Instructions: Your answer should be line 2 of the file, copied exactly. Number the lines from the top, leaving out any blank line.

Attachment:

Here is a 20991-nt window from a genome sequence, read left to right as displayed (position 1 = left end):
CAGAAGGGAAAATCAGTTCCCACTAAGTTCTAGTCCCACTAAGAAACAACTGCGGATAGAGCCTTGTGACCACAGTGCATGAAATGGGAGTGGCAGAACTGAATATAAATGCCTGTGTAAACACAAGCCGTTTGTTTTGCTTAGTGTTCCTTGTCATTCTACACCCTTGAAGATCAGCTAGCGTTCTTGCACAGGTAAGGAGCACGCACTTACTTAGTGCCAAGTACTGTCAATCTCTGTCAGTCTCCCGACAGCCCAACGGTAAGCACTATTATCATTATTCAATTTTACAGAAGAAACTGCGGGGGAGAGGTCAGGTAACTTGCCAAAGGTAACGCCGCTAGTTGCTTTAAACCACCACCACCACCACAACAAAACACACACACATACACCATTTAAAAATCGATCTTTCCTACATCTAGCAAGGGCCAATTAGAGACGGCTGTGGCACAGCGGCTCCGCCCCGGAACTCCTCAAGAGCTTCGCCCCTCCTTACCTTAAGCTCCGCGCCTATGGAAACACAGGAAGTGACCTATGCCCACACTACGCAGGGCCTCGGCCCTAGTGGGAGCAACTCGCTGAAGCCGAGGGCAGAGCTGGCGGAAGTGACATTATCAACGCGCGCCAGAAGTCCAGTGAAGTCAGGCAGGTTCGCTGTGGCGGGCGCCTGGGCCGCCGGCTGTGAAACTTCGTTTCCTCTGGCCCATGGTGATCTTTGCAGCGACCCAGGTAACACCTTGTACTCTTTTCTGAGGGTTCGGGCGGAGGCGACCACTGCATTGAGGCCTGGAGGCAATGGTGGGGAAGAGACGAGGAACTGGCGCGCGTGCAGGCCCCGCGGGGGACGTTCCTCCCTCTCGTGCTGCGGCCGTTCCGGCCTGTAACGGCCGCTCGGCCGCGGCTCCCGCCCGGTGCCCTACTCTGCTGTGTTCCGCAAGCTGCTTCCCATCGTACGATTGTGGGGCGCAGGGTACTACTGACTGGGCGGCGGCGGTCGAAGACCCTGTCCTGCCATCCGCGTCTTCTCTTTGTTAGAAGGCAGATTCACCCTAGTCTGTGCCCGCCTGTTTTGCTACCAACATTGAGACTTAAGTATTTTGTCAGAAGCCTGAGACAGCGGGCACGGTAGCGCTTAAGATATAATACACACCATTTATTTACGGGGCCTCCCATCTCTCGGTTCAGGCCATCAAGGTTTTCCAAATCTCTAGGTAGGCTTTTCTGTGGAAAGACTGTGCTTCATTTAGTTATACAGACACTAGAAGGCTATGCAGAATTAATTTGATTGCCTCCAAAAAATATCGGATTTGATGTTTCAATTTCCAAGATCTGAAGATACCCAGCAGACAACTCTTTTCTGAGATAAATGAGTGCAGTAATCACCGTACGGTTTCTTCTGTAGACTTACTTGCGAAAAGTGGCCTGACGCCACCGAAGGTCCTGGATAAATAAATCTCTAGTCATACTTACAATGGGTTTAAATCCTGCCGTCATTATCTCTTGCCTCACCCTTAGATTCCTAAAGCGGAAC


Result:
CAGAAGGGAAAATCAGTTCCCACTAAGTTCTAGTCCCACTAAGAAACAACTGCGGATAGAGCCTTGTGACCACAGTGCATGAAATGGGAGTGGCAGAACTGAATATAAATGCCTGTGTAAACACAAGCCGTTTGTTTTGCTTAGTGTTCCTTGTCATTCTACACCCTTGAAGATCAGCTAGCGTTCTTGCACAGGTAAGGAGCACGCACTTACTTAGTGCCAAGTACTGTCAATCTCTGTCAGTCTCCCGACAGCCCAACGGTAAGCACTATTATCATTATTCAATTTTACAGAAGAAACTGCGGGGGAGAGGTCAGGTAACTTGCCAAAGGTAACGCCGCTAGTTGCTTTAAACCACCACCACCACCACAACAAAACACACACACATACACCATTTAAAAATCGATCTTTCCTACATCTAGCAAGGGCCAATTAGAGACGGCTGTGGCACAGCGGCTCCGCCCCGGAACTCCTCAAGAGCTTCGCCCCTCCTTACCTTAAGCTCCGCGCCTATGGAAACACAGGAAGTGACCTATGCCCACACTACGCAGGGCCTCGGCCCTAGTGGGAGCAACTCGCTGAAGCCGAGGGCAGAGCTGGCGGAAGTGACATTATCAACGCGCGCCAGAAGTCCAGTGAAGTCAGGCAGGTTCGCTGTGGCGGGCGCCTGGGCCGCCGGCTGTGAAACTTCGTTTCCTCTGGCCCATGGTGATCTTTGCAGCGACCCAGGTAACACCTTGTACTCTTTTCTGAGGGTTCGGGCGGAGGCGACCACTGCATTGAGGCCTGGAGGCAATGGTGGGGAAGAGACGAGGAACTGGCGCGCGTGCAGGCCCCGCGGGGGACGTTCCTCCCTCTCGTGCTGCGGCCGTTCCGGCCTGTAACGGCCGCTCGGCCGCGGCTCCCGCCCGGTGCCCTACTCTGCTGTGTTCCGCAAGCTGCTTCCCATCGTACGATTGTGGGGCGCAGGGTACTACTGACTGGGCGGCGGCGGTCGAAGACCCTGTCCTGCCATCCGCGTCTTCTCTTTGTTAGAAGGCAGATTCACCCTAGTCTGTGCCCGCCTGTTTTGCTACCAACATTGAGACTTAAGTATTTTGTCAGAAGCCTGAGACAGCGGGCACGGTAGCGCTTAAGATATAATACACACCATTTATTTACGGGGCCTCCCATCTCTCGGTTCAGGCCATCAAGGTTTTCCAAATCTCTAGGTAGGCTTTTCTGTGGAAAGACTGTGCTTCATTTAGTTATACAGACACTAGAAGGCTATGCAGAATTAATTTGATTGCCTCCAAAAAATATCGGATTTGATGTTTCAATTTCCAAGATCTGAAGATACCCAGCAGACAACTCTTTTCTGAGATAAATGAGTGCAGTAATCACCGTACGGTTTCTTCTGTAGACTTACTTGCGAAAAGTGGCCTGACGCCACCGAAGGTCCTGGATAAATAAATCTCTAGTCATACTTACAATGGGTTTAAATCCTGCCGTCATTATCTCTTGCCTCACCCTTAGATTCCTAAAGCGGAAC